in “strange,” but were representations of the Norns.
The spring by the Asgard root of Yggdrasil was
cared for by these three Norns, goddesses of
Urdur (the past)
Verdandi (the present)
Skuld (the future)
In Greek myth, Hekate, though not a Fate, has
three faces that allows her to see into the past,
the present and the future.
Like the Moerae, the Norns were
spinners. Spinning was a
predominantly female task.
The importance of females as the
“givers” of fate is most likely
reminiscent of a time when women
had more influence in certain
Women brought you into life and
they often took you out—this is
exemplified by the number of
underworlds ruled by goddesses.
Before there was a Hades or
Olympian gods, Hekate and
Persephone ruled the underworld
—but that is a very convoluted
myth and too complicated to
as the Norns were influenced by the
Fates from Greek myth, Norse society as
a whole had a very strong concept of
Beowulf (bee-wolf=bear), an Anglo Saxon
poem that was no doubt Norse in origin
and passed down orally before committed
to paper, demonstrates this concept.
Beowulf was slated to kill the monster Grendel and his
mother, and he was also destined to die childless.
The inability to escape fate is perhaps most strongly
shown in the Norse myth of Ragnarok which is best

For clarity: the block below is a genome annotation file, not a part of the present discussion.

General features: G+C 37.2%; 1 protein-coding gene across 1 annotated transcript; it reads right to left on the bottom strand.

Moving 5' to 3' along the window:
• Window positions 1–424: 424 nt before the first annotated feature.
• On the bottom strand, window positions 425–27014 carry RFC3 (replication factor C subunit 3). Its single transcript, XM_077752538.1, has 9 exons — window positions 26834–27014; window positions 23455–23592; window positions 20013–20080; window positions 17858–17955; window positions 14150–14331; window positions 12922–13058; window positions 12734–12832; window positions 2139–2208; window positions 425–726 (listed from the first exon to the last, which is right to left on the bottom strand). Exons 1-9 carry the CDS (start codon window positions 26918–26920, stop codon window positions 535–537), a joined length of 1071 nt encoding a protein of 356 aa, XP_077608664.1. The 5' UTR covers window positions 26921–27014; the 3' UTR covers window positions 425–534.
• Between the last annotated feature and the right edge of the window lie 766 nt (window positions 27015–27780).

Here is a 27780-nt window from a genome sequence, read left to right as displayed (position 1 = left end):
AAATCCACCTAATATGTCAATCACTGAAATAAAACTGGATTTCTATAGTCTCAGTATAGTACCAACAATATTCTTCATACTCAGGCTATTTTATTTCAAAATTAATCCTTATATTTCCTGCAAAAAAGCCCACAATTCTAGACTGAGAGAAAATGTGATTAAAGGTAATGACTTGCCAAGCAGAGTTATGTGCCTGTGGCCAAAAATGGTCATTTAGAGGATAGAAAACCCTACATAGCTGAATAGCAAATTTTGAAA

translated at “destruction or doom of the gods.”
Ragnarok is also termed “Gotterdammerung.”
Ragnarok is discussed elsewhere, but I do want to
mention that the Norse’s attitude toward fate differs from
the Greeks’ attitude. While Jocasta and Laius, et al, try
to avoid their fates, the Norse are much more accepting
of what was to come. They did not try to prevent
Ragnarok, but lived life to the fullest while they could!
Despite the strong element of fate that has existed for a very long
time, people have also tried to foretell the future. While this might
seem to contradict the concept of preordination, it does and it does
not—it depends upon the question. For example, Croesus asked the
Delphic oracle if he should go to war against the Persians. The
reply was that a great kingdom would fall if the war was fought.
Croesus took this as a promise he would win; unfortunately, the
great kingdom that fell was Croesus’s.
Being forewarned might have been used as a way to avoid fate, but
it was also a way to just find out one’s fate.
Divination was forbidden to the Jews because wanting to know the
future was not trusting in Yahweh. Not knowing the future also
meant that mortals such as Priam would not try to change the
preordained future—but, of course, the Greeks had no such
prohibition of divination.
Centuries of believing in fate cannot be eradicated—or have not
been eradicated as yet. As I mentioned earlier, many people say
“What will be will be” or “Things will turn out the way that they are
supposed to turn out.” These aphorisms still have the age-old
influence of fate/destiny. People still consult tarot cards, psychics,
and horoscopes to find out what the future will bring.
May you be fated to do well on the final of this class, and good luck,
too. (And in lieu of both of those, study hard.)